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Selma's First African American Mayor to Give VLS King Day Talk

January 12, 2010

Former Selma, Alabama, Mayor James Perkins, Jr., to Lead VLS Martin Luther King, Jr., Day Program

FOR IMMEDIATE RELEASE-Jan. 11, 2010
CONTACT: John Cramer, Associate Director of Media Relations
802-831-1106, jcramer@vermontlaw.edu

SOUTH ROYALTON, VT – James Perkins, Jr., the first African American mayor of Selma, Ala., will lead Vermont Law School's observance of Martin Luther King, Jr., Day. The campus celebration is scheduled from 12:45 p.m. to 2 p.m., Tuesday, Jan. 19, 2010, in the Chase Community Center. The event is open to the public. Admission is free.

Perkins' MLK Day talk is titled "Changing Politics in the South." The event also will include remarks from VLS President and Dean Jeff Shields and a presentation by the Black Law Students Association.
Perkins, a Selma native, was among the first black students to enter Selma's A.G. Parrish High School in 1969 under mandatory desegregation.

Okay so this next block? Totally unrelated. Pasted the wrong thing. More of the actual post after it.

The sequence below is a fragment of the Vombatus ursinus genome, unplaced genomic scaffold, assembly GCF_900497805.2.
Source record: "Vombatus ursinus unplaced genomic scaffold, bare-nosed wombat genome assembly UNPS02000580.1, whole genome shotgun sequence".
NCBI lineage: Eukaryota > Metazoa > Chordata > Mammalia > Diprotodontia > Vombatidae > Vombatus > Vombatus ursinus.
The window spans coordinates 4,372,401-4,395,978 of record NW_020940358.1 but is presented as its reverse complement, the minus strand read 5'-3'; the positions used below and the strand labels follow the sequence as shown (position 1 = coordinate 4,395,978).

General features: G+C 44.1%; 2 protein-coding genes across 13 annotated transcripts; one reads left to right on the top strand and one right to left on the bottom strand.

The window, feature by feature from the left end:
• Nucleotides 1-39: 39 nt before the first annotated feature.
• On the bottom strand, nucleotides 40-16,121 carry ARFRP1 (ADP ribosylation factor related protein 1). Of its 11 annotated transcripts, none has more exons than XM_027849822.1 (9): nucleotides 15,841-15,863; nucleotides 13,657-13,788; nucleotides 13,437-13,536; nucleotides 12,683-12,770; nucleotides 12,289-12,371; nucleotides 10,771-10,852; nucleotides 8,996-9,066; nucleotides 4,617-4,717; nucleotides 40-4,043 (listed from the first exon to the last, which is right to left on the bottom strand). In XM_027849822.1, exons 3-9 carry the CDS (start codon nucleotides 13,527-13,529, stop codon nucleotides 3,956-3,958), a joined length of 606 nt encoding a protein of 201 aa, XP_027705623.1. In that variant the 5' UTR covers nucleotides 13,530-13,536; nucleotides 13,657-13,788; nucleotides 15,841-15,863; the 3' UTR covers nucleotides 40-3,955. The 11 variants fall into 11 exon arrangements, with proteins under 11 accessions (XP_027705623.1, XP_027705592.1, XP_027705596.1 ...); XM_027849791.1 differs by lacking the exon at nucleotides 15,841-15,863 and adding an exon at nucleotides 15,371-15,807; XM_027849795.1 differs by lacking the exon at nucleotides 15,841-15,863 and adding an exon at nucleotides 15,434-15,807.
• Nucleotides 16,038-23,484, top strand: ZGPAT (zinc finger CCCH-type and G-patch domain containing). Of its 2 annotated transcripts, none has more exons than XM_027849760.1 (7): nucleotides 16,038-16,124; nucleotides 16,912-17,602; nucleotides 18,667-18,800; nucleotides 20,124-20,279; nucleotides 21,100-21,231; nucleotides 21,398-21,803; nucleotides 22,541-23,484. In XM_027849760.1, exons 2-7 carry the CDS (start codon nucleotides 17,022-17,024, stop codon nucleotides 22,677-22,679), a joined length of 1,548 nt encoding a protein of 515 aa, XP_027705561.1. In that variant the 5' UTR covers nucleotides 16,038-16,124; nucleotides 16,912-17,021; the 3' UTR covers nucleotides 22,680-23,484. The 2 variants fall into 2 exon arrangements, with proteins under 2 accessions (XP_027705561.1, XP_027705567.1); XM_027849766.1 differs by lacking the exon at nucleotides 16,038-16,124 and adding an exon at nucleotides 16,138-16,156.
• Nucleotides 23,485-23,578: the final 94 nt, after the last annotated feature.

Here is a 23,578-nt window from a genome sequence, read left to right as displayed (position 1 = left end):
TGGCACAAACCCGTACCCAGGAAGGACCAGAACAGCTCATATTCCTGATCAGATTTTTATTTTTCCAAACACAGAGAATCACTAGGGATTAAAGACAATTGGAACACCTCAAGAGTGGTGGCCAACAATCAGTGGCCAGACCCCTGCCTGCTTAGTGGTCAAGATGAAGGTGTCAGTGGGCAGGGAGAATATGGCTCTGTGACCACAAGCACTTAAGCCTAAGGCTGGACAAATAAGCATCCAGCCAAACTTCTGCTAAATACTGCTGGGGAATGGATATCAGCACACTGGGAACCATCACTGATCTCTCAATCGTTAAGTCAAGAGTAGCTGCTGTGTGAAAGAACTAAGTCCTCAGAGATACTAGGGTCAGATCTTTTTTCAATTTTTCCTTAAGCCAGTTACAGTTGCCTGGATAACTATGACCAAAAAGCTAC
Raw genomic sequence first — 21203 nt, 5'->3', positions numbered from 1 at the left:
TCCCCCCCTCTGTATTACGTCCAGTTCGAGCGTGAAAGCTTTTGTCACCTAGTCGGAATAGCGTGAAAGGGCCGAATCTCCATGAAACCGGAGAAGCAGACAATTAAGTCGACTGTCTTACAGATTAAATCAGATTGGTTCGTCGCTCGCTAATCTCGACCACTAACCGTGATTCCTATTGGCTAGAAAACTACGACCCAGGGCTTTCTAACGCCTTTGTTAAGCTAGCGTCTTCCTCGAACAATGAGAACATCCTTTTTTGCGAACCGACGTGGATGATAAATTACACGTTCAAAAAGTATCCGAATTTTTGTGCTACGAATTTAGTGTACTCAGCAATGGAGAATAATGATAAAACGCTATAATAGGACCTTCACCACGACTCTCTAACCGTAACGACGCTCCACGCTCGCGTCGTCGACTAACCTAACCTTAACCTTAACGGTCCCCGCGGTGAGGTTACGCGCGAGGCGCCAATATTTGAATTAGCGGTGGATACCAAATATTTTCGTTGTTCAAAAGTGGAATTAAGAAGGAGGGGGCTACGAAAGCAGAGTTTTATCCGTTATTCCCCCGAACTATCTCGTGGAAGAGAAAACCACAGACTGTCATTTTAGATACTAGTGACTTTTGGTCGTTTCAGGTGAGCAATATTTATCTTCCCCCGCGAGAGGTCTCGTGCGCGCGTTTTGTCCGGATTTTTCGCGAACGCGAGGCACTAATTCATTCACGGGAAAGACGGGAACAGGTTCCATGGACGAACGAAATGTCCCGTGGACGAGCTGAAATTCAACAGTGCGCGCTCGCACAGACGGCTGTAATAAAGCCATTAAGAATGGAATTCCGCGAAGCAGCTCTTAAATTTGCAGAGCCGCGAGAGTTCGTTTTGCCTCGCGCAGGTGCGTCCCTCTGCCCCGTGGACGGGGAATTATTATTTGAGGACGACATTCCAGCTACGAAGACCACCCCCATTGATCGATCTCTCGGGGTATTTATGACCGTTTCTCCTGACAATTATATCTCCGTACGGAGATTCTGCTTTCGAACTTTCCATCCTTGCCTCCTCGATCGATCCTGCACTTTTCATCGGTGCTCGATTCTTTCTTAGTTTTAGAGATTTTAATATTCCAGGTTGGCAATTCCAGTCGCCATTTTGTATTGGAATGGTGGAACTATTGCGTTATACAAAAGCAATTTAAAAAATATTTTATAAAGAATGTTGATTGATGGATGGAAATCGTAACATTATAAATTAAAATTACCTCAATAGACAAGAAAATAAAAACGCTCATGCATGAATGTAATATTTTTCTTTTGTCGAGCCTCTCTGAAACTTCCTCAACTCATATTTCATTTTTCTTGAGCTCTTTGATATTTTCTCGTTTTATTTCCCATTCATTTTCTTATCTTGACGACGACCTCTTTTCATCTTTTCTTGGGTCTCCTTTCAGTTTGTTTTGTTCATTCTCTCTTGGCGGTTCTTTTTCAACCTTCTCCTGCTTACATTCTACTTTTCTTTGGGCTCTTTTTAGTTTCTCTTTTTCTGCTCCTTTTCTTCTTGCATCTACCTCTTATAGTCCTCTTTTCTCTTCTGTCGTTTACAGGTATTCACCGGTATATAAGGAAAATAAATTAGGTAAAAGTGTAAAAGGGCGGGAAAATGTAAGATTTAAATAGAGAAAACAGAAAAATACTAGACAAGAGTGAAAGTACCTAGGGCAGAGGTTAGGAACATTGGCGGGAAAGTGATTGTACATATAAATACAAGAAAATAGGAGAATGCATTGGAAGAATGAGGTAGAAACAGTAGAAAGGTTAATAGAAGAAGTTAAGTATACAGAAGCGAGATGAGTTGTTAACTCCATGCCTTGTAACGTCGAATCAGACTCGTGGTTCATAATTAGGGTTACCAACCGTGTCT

Shirley Jefferson, VLS associate dean for student affairs and diversity, became a classmate of Perkins in 1971 after the school was renamed Selma High School. Perkins and Jefferson became friends and student activists during their high school years.

"James Perkins paved the way for me, and we were partners in protest," Jefferson said. "He and I were freedom fighters and leaders and we fought for things together in high school, so to have him share his life experiences with us at Vermont Law School is an honor."

Following a career in information technology, Perkins was elected mayor of Selma in 2000, unseating an incumbent who had held the office since 1965. During Perkins' two terms as mayor from 2000 to 2008, Selma increased jobs, added innovative education and training programs, adopted a comprehensive environmental cleanup strategy, improved housing, initiated downtown revitalization, made many capital improvements and modernized the city's government.

Perkins was running for the U.S. House of Representatives in Alabama's 7th Congressional District, but he recently withdrew from the race because of a hip injury.

Perkins has held a number of leadership positions, including serving as a member of Selma University's board of trustees, the Selma Economic Development Authority, the Alabama League of Municipalities, the National Conference of Black Mayors, the National League of Cities and the World Conference of Mayors.

Perkins started his business career as a computer programmer with Caterpillar Tractor Co. and also worked for Martin Marietta Corp., as a project manager. He later owned and operated an information technology consulting business, Business Ventures, Inc., in Selma and Birmingham.

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